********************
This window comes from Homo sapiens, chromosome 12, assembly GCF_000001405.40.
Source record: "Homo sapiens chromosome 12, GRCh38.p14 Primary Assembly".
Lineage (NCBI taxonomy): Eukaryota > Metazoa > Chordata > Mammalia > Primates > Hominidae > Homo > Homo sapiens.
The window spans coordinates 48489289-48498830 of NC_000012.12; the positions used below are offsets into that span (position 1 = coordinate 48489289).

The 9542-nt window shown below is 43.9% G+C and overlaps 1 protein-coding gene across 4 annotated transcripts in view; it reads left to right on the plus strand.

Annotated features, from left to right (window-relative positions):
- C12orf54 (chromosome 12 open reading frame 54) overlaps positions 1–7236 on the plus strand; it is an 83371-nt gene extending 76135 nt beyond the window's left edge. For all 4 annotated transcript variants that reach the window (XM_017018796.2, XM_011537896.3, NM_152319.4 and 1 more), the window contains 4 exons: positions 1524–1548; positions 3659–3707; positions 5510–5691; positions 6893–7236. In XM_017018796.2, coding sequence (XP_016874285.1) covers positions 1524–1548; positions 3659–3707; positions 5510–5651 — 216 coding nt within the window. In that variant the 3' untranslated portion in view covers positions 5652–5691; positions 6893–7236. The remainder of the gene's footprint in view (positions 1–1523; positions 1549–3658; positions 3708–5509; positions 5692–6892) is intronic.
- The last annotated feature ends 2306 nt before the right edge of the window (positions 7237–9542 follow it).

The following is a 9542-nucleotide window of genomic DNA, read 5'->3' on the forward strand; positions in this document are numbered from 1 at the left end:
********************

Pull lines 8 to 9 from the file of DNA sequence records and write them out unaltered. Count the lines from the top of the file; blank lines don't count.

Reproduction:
- The last annotated feature ends 2306 nt before the right edge of the window (positions 7237–9542 follow it).

The following is a 9542-nucleotide window of genomic DNA, read 5'->3' on the forward strand; positions in this document are numbered from 1 at the left end: